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Minecraft Legends Review (Switch, PS4, PS5, Xbox One, Xbox Series X/S, & PC)

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Minecraft Legends review

A game like Minecraft needs no introduction. The core concept is simple. Master all creativity and bring to life all of the ludicrous constructions you can think of. When you have time to spare, explore the beautiful, blocky day-night environs and team up with friends for a fun night. Lately, developers have instigated spin-offs curated toward bombarding Minecraft with other foreign genres. Take Minecraft Dungeons, for example. While the game didn’t completely suck, it represents the first attempt at nudging beloved Minecraft toward a new horizon. 

Then comes Minecraft Legends, an action-strategy adventure that mimics RTS games to a tee. Ask the team at Minecraft Legends, though, and they’ll refute calling Minecraft Legends an RTS. Minecraft has racked up so much praise over the years that even a spin-off deserves the benefit of the doubt. And so, I sunk my 10+ hours into Minecraft Legends, hoping to come out with a rough stance on whether you ought to do the same. Do enjoy my deep-dive Minecraft Legends review for your reading pleasure.

What’s All The Fuss For?

Minecraft Legends review

The Minecraft universe is a relatively joyous nation of sorts. How, then, does an action spin-off manage to cause so much fuss here? Well, it turns out that there’s a piglin invasion. It’s quite dire that the hosts call for you to protect the Overlord with your life. Not to worry, though, as they’ve bestowed upon you the power to command a small army of golems.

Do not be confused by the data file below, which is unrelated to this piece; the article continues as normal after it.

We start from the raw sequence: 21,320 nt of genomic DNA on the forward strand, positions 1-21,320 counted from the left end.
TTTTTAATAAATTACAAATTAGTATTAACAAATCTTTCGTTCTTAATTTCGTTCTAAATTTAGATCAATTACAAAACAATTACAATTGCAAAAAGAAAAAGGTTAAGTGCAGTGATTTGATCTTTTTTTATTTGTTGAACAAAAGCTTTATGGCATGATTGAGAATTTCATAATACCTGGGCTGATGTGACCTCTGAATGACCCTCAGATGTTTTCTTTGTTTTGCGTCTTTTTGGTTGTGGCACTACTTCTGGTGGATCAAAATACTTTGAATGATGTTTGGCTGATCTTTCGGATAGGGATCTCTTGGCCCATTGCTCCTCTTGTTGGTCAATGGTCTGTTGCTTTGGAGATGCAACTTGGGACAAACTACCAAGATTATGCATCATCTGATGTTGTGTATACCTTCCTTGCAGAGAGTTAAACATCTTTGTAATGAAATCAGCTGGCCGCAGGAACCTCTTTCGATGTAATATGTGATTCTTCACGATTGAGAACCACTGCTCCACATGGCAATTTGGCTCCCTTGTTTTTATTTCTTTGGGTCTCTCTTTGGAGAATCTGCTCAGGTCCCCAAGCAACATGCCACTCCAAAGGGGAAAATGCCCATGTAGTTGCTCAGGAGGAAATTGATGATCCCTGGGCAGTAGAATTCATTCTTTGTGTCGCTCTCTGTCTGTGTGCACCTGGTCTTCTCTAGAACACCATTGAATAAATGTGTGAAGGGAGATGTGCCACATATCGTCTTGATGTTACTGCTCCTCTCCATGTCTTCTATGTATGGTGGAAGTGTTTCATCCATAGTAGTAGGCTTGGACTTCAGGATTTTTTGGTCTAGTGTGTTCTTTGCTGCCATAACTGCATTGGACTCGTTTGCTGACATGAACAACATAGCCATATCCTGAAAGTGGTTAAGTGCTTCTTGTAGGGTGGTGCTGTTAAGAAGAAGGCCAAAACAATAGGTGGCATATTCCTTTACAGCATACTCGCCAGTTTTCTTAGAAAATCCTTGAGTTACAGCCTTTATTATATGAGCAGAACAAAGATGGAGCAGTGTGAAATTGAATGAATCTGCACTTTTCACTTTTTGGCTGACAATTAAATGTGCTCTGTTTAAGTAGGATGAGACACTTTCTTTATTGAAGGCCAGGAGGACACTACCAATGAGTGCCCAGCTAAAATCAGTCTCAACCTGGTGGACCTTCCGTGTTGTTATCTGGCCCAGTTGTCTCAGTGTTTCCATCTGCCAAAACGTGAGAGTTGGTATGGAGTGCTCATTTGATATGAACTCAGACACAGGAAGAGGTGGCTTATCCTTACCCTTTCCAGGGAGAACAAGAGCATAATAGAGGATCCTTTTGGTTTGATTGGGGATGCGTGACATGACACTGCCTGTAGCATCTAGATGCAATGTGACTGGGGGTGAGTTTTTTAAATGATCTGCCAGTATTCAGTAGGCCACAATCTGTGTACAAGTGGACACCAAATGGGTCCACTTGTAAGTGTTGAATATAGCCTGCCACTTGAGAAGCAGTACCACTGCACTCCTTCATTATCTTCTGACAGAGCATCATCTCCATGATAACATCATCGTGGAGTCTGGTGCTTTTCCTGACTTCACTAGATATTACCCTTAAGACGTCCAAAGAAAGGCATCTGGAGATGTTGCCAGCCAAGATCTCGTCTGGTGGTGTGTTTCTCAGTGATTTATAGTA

These golems will follow you wherever you go, heeding your every command however it pleases you. And when they’re out there executing your wishes, you’re also wielding your sword against the piglins on horseback, hence the “action-strategy” tag name.

Can’t Get Enough of You

A cheesy headline for a goofy universe. Minecraft Legends, fortunately, chooses to keep all of the charms we adore from the Minecraft universe. The same blocky visuals return, faithfully adapted here like copy and paste. Goofy humor, too, makes headway in the compelling cutscenes you’re treated to every once in a while. 

Overall, it’s a visually stunning universe, day-night cycles included, and the lighting is perfectly emulated. Galloping across the biomes, forests, and rivers, with no caves (sorry), generally feels so much fun that I felt like I could do this all day.

On The Front Lines

Minecraft Legends review

Unlike most RTS games, Minecraft Legends chooses to place the player on the front lines of war. It’s a strategy sparingly used in the modern day, though I do recall a game I can’t put a finger on that first mimicked the same decades ago but didn’t quite land. Nevertheless, there’s no love lost in trying something new and keeping you on your toes at the same time.

Ideally, you’ll be riding on horseback, wielding a sword that easily mows down any piglins standing in your way. The problem is, that’s the only thing you can do as far as the “action” part is concerned. I’d have loved to try out a variety of moves. Perhaps some special abilities that unlock farther down the campaign? At the moment, swinging your sword, although fun at first, does get weary a few hours in.